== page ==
Cinta Costera and Car Centric Design
Cinta Costera is the most recent transportation and land reclamation project in Panama City. The goal of the project was to expand the existing roadway and improve traffc organization while creating new recreational areas by reclaiming land from the bay. As anyone who has traveled to Panama will tell you, traffic is an immediate crisis. Gridlock paralyzes the city for hours everyday as well as providing constant deafening noise and danger to anyone who dares walk in the city.
The proposed plan for Cinta Costera was not very revolutionary. Provide more lanes for travel, add more land to create much needed open space and then wait for the reward of increased propoerty values along the bay which is already going through a major transformation with the cnstruction of numerous luxury residential towers and hotels.
The problem with Cinta Costera is that the plan is still automobile centric. A pedestrian environment has not been created. Cinta Costera is populated by parking lots, and at some points 8 lanes of traffic. Along the Cinta Costera are intermittent bridges which provide a crossing point for pedestrians. Though there are too few bridges to create a sense of connection between the city and the bay.
Panama is in desperate need of a metro system. I wish that the planners had taken the opportunity of Cinta Costera to provide a street car system along the waterfront. This would have created a vibrant waterfront for residents and tourists to enjoy and would have provided a startng point for a real metro system for Panama City to build on. It is a myth that by creating new roadways and increasing capacity for automobile traffic, congestion will be eliminated. More capacity simply means that more people will drive. Alternatives to the car must be provided for Panama City and Cinta Costera would have been a great oppurtunity to start fresh. As it is now, Cinta Costera is no more than a glorified median strip, similar to Boston’s Kennedy Greenway.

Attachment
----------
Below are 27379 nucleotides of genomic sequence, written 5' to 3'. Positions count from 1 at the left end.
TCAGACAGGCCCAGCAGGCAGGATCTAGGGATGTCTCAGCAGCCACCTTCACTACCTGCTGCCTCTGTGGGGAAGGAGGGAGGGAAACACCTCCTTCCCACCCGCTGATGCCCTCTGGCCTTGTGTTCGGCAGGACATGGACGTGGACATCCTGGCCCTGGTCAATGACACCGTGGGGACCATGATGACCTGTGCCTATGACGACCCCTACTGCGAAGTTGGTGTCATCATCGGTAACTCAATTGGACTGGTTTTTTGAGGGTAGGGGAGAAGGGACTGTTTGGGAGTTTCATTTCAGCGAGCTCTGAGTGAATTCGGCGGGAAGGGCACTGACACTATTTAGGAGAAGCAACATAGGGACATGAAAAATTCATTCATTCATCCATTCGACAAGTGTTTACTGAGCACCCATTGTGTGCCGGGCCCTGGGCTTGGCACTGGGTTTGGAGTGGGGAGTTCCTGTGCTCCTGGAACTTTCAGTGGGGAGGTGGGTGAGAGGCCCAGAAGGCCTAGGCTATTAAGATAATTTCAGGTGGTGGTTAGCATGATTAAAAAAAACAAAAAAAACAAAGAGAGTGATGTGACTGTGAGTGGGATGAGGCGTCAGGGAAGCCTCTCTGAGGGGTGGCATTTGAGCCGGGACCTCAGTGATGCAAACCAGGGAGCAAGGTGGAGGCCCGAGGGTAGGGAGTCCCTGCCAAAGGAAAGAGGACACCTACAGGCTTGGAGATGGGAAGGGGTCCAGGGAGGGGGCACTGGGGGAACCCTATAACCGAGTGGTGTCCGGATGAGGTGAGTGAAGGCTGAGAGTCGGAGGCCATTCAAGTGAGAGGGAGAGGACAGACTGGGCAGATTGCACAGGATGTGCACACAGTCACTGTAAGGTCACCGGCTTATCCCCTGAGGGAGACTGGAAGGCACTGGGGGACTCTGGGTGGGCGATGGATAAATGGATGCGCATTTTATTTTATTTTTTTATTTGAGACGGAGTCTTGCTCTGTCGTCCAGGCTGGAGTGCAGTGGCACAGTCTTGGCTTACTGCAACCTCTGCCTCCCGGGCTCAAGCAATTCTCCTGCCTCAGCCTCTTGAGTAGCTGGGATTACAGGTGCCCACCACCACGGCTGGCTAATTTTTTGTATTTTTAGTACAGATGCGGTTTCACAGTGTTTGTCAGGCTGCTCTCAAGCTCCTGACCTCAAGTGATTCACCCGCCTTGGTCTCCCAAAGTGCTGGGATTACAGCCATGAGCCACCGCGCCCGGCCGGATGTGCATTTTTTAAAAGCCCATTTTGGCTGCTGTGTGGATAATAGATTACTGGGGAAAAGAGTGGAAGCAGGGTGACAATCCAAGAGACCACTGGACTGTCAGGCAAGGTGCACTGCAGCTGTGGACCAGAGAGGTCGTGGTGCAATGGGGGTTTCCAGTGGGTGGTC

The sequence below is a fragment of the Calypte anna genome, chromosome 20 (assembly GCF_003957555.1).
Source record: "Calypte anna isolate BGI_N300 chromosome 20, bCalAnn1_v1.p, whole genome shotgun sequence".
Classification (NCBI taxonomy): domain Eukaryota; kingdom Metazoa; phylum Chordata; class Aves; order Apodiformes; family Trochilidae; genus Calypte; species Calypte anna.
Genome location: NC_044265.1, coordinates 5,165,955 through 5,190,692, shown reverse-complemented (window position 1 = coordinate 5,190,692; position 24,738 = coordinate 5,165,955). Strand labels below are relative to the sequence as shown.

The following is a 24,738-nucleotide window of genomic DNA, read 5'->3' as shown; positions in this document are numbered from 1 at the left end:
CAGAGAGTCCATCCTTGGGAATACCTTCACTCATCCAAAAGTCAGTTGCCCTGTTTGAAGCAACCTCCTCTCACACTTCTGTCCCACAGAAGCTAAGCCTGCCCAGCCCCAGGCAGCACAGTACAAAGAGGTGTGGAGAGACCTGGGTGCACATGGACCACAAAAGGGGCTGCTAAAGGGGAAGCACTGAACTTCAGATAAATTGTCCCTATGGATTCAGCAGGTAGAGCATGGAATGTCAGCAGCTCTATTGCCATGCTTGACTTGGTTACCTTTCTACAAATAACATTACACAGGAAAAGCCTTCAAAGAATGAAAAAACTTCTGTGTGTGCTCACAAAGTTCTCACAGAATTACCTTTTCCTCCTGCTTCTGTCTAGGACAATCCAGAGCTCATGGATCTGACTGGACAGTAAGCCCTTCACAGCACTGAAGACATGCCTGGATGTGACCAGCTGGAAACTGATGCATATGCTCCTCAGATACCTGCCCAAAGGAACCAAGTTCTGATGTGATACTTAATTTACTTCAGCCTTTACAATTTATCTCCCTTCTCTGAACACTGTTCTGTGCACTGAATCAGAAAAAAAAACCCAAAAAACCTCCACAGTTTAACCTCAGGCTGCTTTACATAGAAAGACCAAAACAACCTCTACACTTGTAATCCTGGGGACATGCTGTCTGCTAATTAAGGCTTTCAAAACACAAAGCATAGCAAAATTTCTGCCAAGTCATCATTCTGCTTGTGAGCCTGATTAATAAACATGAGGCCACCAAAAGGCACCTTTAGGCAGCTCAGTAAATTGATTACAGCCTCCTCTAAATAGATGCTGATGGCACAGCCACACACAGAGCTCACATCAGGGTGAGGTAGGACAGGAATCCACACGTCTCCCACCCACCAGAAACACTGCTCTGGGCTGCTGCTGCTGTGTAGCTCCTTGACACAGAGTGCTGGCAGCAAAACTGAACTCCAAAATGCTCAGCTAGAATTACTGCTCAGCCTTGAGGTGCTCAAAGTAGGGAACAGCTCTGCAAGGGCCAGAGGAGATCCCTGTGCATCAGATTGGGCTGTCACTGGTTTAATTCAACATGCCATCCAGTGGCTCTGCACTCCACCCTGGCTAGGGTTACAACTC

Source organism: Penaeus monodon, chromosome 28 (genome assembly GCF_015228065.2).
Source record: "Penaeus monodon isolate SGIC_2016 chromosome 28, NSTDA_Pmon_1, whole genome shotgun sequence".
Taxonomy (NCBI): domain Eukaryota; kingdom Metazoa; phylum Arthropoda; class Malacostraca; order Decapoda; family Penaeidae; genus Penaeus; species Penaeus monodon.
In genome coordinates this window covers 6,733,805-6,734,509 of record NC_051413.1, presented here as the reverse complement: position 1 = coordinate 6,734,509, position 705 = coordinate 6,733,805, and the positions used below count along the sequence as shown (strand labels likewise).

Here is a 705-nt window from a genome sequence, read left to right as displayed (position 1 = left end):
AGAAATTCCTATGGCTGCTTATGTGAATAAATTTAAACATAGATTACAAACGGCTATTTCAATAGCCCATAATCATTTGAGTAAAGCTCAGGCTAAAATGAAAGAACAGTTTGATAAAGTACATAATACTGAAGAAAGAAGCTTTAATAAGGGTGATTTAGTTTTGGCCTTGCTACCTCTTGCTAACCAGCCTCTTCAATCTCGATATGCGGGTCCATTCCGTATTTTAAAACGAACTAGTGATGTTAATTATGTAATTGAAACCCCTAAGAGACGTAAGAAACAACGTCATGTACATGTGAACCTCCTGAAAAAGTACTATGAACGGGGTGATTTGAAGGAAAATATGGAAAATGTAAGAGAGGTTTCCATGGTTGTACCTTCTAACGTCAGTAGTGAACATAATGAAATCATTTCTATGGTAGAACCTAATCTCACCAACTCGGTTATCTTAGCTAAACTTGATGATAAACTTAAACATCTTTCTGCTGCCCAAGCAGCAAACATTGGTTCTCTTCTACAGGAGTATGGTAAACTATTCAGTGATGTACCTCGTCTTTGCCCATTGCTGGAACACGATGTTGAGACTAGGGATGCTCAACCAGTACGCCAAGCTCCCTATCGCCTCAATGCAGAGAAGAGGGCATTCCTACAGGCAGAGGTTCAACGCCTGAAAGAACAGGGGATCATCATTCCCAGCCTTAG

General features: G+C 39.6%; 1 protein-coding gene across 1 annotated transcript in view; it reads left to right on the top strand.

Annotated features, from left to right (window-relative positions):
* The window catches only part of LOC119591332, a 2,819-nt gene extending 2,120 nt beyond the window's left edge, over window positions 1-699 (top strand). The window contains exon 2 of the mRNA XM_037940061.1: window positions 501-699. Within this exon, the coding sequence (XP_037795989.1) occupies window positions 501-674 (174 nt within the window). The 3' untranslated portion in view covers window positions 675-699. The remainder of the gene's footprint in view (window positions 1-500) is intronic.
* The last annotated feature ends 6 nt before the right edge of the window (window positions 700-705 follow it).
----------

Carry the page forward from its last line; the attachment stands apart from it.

As with the Boston Greenway, I look forward to seeing the development of the Cinta Costera. There is no doubt that what was built is better than what existed before, but that is not acceptable. A dramatic shift must occur to provide alternatives to the automobile, not simply make it easier to drive in the city.